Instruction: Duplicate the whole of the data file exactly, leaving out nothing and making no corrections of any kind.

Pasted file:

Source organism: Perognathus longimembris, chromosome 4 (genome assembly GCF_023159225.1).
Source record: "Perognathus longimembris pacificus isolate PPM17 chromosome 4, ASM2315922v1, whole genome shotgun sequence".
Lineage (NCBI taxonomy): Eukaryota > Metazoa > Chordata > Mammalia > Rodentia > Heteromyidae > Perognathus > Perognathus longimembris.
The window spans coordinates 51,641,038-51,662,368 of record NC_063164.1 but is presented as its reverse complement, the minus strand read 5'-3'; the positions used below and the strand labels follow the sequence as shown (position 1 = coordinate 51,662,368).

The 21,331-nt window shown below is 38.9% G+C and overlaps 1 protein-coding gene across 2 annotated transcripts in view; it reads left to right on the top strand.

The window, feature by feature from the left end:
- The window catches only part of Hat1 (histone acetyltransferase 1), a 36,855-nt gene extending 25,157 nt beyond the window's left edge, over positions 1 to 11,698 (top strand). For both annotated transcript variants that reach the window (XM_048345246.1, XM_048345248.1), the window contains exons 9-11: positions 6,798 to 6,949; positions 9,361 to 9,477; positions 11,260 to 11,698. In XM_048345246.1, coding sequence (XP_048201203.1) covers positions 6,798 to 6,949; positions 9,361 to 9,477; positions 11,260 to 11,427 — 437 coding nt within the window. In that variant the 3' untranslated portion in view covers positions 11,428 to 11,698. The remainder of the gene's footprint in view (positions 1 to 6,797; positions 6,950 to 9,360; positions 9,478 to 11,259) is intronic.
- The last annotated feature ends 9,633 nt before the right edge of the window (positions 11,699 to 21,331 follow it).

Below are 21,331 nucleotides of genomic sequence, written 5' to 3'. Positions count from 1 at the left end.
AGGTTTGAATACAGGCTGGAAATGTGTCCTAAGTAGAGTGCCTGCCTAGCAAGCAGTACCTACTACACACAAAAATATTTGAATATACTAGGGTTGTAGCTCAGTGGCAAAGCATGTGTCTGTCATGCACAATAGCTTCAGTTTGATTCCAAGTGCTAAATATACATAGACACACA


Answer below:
Source organism: Perognathus longimembris, chromosome 4 (genome assembly GCF_023159225.1).
Source record: "Perognathus longimembris pacificus isolate PPM17 chromosome 4, ASM2315922v1, whole genome shotgun sequence".
Lineage (NCBI taxonomy): Eukaryota > Metazoa > Chordata > Mammalia > Rodentia > Heteromyidae > Perognathus > Perognathus longimembris.
The window spans coordinates 51,641,038-51,662,368 of record NC_063164.1 but is presented as its reverse complement, the minus strand read 5'-3'; the positions used below and the strand labels follow the sequence as shown (position 1 = coordinate 51,662,368).

The 21,331-nt window shown below is 38.9% G+C and overlaps 1 protein-coding gene across 2 annotated transcripts in view; it reads left to right on the top strand.

The window, feature by feature from the left end:
- The window catches only part of Hat1 (histone acetyltransferase 1), a 36,855-nt gene extending 25,157 nt beyond the window's left edge, over positions 1 to 11,698 (top strand). For both annotated transcript variants that reach the window (XM_048345246.1, XM_048345248.1), the window contains exons 9-11: positions 6,798 to 6,949; positions 9,361 to 9,477; positions 11,260 to 11,698. In XM_048345246.1, coding sequence (XP_048201203.1) covers positions 6,798 to 6,949; positions 9,361 to 9,477; positions 11,260 to 11,427 — 437 coding nt within the window. In that variant the 3' untranslated portion in view covers positions 11,428 to 11,698. The remainder of the gene's footprint in view (positions 1 to 6,797; positions 6,950 to 9,360; positions 9,478 to 11,259) is intronic.
- The last annotated feature ends 9,633 nt before the right edge of the window (positions 11,699 to 21,331 follow it).

Below are 21,331 nucleotides of genomic sequence, written 5' to 3'. Positions count from 1 at the left end.
AGGTTTGAATACAGGCTGGAAATGTGTCCTAAGTAGAGTGCCTGCCTAGCAAGCAGTACCTACTACACACAAAAATATTTGAATATACTAGGGTTGTAGCTCAGTGGCAAAGCATGTGTCTGTCATGCACAATAGCTTCAGTTTGATTCCAAGTGCTAAATATACATAGACACACA